By LINDA MKAZA
I left Grahamstown as a student and returned to Makhanda as a lecturer and academic editor. How things change!
It’s my first month back in Makhanda – and what a busy one it has been. Now that I have settled down from the interprovincial move and my new role in Makhanda, I can finally introduce myself to you, our readers.
Ndingubani? Who am I?
According to my clan, I am uMamBhele, uMatshaba, and I was born in the village of KwaNomadolo eDikeni or Gilton in Alice, as it is referred to in English, which is one of the villages along the Tyhume River. But I was raised mainly in the town of Kariega (once Uitenhage).
My first experience of Makhanda was when my mother, a nurse at Settlers Hospital, enrolled my brother and me at Kingswood College in 1994, where I repeated Grade 1 as I could not understand English. One instance that indicated that I had a language barrier was when my Grade 1 teacher asked the class about their favourite food, and hotdogs were on the list. The thought of pets getting heated up and eaten was incomprehensible to me.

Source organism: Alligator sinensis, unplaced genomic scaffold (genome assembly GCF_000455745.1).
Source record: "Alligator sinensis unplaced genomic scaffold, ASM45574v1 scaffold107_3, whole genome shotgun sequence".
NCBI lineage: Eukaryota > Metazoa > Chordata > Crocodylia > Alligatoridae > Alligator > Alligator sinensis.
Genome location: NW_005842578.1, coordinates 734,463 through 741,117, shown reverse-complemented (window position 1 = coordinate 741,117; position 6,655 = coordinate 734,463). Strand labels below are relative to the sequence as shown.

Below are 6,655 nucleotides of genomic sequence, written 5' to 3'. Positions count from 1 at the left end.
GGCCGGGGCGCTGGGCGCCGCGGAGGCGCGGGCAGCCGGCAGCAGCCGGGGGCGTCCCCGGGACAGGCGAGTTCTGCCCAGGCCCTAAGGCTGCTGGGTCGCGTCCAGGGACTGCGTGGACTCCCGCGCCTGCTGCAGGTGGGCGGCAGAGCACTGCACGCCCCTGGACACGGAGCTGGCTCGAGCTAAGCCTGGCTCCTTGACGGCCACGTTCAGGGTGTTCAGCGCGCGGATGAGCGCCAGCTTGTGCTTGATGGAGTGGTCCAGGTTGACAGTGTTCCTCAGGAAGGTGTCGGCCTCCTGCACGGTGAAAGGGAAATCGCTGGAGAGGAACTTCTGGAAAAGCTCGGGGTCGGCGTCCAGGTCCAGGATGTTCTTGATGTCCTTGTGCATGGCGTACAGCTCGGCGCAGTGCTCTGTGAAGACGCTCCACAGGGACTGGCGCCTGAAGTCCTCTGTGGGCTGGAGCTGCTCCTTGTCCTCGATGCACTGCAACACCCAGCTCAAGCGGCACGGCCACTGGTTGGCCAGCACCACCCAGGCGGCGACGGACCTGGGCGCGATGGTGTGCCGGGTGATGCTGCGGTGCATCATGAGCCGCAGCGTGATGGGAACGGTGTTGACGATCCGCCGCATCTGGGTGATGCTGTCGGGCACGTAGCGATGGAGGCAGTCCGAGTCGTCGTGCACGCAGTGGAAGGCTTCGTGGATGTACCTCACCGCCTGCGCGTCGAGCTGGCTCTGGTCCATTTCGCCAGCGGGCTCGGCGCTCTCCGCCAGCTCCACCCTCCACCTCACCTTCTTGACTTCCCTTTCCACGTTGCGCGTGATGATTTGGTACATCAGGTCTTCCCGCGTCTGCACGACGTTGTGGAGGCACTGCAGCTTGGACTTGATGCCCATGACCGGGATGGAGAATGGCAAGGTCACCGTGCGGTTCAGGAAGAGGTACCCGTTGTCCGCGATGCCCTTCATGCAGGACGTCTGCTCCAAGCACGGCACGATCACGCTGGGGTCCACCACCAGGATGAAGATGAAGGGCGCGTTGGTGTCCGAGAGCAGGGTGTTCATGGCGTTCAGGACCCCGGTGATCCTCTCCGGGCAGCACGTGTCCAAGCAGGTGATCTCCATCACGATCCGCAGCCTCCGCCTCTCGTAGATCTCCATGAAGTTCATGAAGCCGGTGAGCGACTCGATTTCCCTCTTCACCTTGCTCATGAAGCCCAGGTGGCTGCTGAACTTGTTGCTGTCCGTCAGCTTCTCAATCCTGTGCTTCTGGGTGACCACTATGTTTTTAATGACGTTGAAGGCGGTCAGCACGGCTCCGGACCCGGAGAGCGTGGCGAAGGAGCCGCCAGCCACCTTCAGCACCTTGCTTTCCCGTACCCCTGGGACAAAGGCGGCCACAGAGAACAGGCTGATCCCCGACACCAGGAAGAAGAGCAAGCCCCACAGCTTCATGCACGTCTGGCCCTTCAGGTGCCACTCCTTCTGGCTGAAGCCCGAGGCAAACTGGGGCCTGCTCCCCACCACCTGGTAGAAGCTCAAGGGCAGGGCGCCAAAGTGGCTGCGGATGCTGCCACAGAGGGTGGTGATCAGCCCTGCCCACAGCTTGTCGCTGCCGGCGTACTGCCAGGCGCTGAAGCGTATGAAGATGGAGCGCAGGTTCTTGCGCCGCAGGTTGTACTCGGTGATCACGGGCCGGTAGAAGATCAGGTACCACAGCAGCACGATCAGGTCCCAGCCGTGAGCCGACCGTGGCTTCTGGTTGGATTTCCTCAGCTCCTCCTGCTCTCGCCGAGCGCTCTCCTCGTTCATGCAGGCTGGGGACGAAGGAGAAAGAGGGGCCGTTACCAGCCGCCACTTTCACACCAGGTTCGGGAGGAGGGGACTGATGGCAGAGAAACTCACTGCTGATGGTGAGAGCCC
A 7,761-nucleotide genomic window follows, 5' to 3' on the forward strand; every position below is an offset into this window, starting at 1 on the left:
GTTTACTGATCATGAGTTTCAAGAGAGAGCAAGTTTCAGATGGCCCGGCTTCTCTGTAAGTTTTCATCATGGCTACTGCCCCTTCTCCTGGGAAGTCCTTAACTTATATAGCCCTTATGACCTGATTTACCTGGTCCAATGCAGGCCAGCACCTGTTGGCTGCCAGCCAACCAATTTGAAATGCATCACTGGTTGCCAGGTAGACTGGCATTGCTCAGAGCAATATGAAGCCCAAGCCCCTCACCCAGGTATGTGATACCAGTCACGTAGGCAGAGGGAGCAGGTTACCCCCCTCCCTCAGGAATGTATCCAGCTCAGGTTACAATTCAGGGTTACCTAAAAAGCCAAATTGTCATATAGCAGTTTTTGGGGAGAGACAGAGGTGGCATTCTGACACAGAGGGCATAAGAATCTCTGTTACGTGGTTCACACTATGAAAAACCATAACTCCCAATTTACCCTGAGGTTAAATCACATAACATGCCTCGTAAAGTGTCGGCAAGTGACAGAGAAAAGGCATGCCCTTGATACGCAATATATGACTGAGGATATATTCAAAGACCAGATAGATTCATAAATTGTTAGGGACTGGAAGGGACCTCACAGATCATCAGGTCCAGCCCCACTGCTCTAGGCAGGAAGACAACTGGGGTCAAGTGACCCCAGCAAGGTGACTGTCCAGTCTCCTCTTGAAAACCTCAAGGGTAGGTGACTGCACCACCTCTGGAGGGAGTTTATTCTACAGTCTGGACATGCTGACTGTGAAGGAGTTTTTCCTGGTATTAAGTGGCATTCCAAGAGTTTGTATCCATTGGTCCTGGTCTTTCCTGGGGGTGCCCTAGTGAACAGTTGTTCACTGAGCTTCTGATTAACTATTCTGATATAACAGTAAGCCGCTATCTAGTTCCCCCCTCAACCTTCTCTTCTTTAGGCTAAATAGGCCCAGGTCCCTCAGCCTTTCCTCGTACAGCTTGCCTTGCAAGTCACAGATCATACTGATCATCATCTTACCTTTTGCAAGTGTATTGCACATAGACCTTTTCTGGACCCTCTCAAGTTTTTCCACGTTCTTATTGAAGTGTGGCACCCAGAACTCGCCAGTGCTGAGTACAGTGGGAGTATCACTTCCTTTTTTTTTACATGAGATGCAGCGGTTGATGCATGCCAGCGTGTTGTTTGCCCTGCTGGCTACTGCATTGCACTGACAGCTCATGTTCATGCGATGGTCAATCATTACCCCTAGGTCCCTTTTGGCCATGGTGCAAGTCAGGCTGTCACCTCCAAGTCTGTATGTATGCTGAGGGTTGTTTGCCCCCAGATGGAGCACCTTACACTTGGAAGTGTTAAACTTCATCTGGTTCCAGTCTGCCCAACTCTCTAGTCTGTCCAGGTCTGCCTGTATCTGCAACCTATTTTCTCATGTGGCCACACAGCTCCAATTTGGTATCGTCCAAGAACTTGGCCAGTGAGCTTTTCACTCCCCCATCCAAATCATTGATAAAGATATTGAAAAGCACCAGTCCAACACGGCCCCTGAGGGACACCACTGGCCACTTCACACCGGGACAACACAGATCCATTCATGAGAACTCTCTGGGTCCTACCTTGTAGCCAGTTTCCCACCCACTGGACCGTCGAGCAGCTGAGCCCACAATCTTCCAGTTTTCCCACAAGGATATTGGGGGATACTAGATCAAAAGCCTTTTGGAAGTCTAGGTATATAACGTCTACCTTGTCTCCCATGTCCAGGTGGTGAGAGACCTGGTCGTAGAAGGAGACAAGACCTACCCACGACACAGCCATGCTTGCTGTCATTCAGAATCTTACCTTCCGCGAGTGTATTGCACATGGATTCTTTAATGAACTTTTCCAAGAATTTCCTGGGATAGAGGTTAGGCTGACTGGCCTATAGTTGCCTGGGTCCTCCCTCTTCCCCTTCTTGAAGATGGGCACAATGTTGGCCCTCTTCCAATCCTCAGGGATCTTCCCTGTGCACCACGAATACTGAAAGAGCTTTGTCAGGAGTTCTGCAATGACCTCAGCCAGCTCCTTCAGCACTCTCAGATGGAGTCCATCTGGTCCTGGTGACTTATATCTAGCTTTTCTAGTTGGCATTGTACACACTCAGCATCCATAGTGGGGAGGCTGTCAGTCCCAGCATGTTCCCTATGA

My brother and I spent two years in the town before moving schools and eventually spending the rest of our school career in Kariega, where my grandmother (may her soul rest in peace) would be my primary caregiver.
It wouldn’t be until 2006 that I would return to Makhanda to begin and complete a Bachelor of Arts, majoring in Drama and English Literature – what a long way that child in 1994 had journeyed! After completing my undergrad degree, I decided to pursue a career in education. While not the initial plan, it was to be ‘the’ plan. According to the Word, we make plans, but God directs our path (Proverbs 16:9).
In 2010 and through His guidance, I decided to head to Cape Town, where I would build my career in education and use my skills, particularly Drama, to engage with youth from currently disadvantaged communities hoping that it would somehow make a difference in their lives.
After a few years of teaching, I lectured at the Cape Peninsula University of Technology (CPUT) from 2014 until June this year. While at CPUT, I completed my Honours and Master’s degrees from the University of the Western Cape. Both my career and studies would eventually lead me back to Makhanda.
Through my teaching and research in digital storytelling, I can now merge the practice and theory as I attempt to engage and collaborate with the community of Makhanda.
In my role as a Grocott’s editor with responsibility for digital media engagement, I hope I can make a worthwhile contribution to you, the citizens of Makhanda. I look forward to getting to know the community and, more importantly, working to give voice to the marginalised. I hope we can collaborate in a multilingual, multimodal way where individuals can tell their stories through their own voices and work towards bettering our Makhanda.